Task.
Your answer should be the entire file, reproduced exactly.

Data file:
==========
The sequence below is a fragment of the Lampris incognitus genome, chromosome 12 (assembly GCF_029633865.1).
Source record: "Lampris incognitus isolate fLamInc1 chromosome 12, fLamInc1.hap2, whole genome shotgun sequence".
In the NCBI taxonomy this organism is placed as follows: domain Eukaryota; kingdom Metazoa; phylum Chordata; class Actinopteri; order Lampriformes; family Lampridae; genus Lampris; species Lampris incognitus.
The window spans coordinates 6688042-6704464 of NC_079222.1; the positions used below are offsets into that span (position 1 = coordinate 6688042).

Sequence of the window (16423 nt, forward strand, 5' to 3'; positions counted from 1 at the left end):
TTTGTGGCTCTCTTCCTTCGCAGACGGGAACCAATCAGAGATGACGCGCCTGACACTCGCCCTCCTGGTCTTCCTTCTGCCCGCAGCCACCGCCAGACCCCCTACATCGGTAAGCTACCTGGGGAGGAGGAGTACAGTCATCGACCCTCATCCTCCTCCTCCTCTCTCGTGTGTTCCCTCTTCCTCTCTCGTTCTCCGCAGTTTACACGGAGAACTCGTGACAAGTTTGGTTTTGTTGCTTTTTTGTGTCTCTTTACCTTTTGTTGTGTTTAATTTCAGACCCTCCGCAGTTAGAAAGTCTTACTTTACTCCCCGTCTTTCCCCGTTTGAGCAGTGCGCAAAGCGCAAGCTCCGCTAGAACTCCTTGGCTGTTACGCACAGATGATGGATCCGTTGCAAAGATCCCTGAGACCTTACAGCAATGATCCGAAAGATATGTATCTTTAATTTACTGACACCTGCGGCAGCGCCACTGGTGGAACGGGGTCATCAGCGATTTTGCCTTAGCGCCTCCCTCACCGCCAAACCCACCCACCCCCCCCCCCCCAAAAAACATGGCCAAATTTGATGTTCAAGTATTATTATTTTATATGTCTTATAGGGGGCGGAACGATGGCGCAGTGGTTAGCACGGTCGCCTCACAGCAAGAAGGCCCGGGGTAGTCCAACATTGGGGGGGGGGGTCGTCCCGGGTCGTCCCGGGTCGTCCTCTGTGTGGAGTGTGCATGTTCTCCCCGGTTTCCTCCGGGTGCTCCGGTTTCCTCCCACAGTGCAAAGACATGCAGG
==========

The sequence below is a fragment of the Lampris incognitus genome, chromosome 12 (assembly GCF_029633865.1).
Source record: "Lampris incognitus isolate fLamInc1 chromosome 12, fLamInc1.hap2, whole genome shotgun sequence".
In the NCBI taxonomy this organism is placed as follows: domain Eukaryota; kingdom Metazoa; phylum Chordata; class Actinopteri; order Lampriformes; family Lampridae; genus Lampris; species Lampris incognitus.
The window spans coordinates 6688042-6704464 of NC_079222.1; the positions used below are offsets into that span (position 1 = coordinate 6688042).

Sequence of the window (16423 nt, forward strand, 5' to 3'; positions counted from 1 at the left end):
TTTGTGGCTCTCTTCCTTCGCAGACGGGAACCAATCAGAGATGACGCGCCTGACACTCGCCCTCCTGGTCTTCCTTCTGCCCGCAGCCACCGCCAGACCCCCTACATCGGTAAGCTACCTGGGGAGGAGGAGTACAGTCATCGACCCTCATCCTCCTCCTCCTCTCTCGTGTGTTCCCTCTTCCTCTCTCGTTCTCCGCAGTTTACACGGAGAACTCGTGACAAGTTTGGTTTTGTTGCTTTTTTGTGTCTCTTTACCTTTTGTTGTGTTTAATTTCAGACCCTCCGCAGTTAGAAAGTCTTACTTTACTCCCCGTCTTTCCCCGTTTGAGCAGTGCGCAAAGCGCAAGCTCCGCTAGAACTCCTTGGCTGTTACGCACAGATGATGGATCCGTTGCAAAGATCCCTGAGACCTTACAGCAATGATCCGAAAGATATGTATCTTTAATTTACTGACACCTGCGGCAGCGCCACTGGTGGAACGGGGTCATCAGCGATTTTGCCTTAGCGCCTCCCTCACCGCCAAACCCACCCACCCCCCCCCCCCCAAAAAACATGGCCAAATTTGATGTTCAAGTATTATTATTTTATATGTCTTATAGGGGGCGGAACGATGGCGCAGTGGTTAGCACGGTCGCCTCACAGCAAGAAGGCCCGGGGTAGTCCAACATTGGGGGGGGGGGTCGTCCCGGGTCGTCCCGGGTCGTCCTCTGTGTGGAGTGTGCATGTTCTCCCCGGTTTCCTCCGGGTGCTCCGGTTTCCTCCCACAGTGCAAAGACATGCAGG